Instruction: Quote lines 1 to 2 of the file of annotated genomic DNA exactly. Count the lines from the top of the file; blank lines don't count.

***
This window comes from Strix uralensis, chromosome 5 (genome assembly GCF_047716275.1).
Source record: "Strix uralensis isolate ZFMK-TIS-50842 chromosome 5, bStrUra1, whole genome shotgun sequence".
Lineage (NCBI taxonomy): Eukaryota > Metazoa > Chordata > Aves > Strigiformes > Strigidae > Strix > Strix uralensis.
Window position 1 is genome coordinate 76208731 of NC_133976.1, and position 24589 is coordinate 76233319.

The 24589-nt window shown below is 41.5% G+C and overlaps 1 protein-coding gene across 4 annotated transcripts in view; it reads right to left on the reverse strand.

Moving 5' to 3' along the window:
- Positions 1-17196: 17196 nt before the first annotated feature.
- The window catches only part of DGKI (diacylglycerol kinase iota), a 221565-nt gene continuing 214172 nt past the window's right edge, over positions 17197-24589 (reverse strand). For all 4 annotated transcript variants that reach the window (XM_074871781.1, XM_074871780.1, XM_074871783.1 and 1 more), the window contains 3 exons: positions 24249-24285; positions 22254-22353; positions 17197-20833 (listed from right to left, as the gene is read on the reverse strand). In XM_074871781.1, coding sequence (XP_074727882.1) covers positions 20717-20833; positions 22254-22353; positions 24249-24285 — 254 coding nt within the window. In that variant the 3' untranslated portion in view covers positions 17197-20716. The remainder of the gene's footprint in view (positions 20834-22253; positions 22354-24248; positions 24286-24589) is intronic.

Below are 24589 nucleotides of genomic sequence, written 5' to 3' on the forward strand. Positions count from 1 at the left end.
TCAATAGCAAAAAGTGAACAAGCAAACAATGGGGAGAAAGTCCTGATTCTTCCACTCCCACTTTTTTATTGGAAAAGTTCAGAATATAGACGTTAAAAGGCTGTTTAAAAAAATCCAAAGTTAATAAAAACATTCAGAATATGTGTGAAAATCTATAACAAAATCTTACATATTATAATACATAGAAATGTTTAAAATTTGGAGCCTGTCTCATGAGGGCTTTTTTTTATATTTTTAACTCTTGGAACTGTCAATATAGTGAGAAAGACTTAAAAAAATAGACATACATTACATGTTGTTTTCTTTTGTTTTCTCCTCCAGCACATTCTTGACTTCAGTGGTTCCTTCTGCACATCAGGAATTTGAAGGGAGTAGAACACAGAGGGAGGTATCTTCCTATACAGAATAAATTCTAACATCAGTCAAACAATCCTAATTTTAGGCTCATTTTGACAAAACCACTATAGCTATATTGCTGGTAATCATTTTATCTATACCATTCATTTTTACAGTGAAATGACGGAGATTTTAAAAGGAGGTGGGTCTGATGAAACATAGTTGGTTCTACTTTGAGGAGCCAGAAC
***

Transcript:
This window comes from Strix uralensis, chromosome 5 (genome assembly GCF_047716275.1).
Source record: "Strix uralensis isolate ZFMK-TIS-50842 chromosome 5, bStrUra1, whole genome shotgun sequence".